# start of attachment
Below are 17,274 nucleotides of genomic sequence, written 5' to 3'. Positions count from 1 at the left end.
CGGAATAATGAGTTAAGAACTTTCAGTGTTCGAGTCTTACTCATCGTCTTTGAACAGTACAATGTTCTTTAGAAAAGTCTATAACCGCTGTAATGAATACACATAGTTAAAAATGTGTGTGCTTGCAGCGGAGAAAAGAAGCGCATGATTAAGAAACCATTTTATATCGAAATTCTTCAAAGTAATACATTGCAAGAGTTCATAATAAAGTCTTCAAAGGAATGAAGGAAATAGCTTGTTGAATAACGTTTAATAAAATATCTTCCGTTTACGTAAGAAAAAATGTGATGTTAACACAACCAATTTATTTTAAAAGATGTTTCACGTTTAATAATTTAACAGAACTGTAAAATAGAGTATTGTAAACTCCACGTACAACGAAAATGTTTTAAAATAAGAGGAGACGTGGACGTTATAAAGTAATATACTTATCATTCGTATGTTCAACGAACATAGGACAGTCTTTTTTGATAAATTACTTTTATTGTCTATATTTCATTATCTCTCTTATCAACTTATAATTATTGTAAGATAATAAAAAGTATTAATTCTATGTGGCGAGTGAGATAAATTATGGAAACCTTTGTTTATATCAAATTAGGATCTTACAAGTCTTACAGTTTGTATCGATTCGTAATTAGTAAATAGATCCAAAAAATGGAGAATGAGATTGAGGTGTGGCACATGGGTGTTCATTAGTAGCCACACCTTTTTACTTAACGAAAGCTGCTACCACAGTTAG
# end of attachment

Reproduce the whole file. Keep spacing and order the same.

Below are 17,274 nucleotides of genomic sequence, written 5' to 3'. Positions count from 1 at the left end.
CGGAATAATGAGTTAAGAACTTTCAGTGTTCGAGTCTTACTCATCGTCTTTGAACAGTACAATGTTCTTTAGAAAAGTCTATAACCGCTGTAATGAATACACATAGTTAAAAATGTGTGTGCTTGCAGCGGAGAAAAGAAGCGCATGATTAAGAAACCATTTTATATCGAAATTCTTCAAAGTAATACATTGCAAGAGTTCATAATAAAGTCTTCAAAGGAATGAAGGAAATAGCTTGTTGAATAACGTTTAATAAAATATCTTCCGTTTACGTAAGAAAAAATGTGATGTTAACACAACCAATTTATTTTAAAAGATGTTTCACGTTTAATAATTTAACAGAACTGTAAAATAGAGTATTGTAAACTCCACGTACAACGAAAATGTTTTAAAATAAGAGGAGACGTGGACGTTATAAAGTAATATACTTATCATTCGTATGTTCAACGAACATAGGACAGTCTTTTTTGATAAATTACTTTTATTGTCTATATTTCATTATCTCTCTTATCAACTTATAATTATTGTAAGATAATAAAAAGTATTAATTCTATGTGGCGAGTGAGATAAATTATGGAAACCTTTGTTTATATCAAATTAGGATCTTACAAGTCTTACAGTTTGTATCGATTCGTAATTAGTAAATAGATCCAAAAAATGGAGAATGAGATTGAGGTGTGGCACATGGGTGTTCATTAGTAGCCACACCTTTTTACTTAACGAAAGCTGCTACCACAGTTAG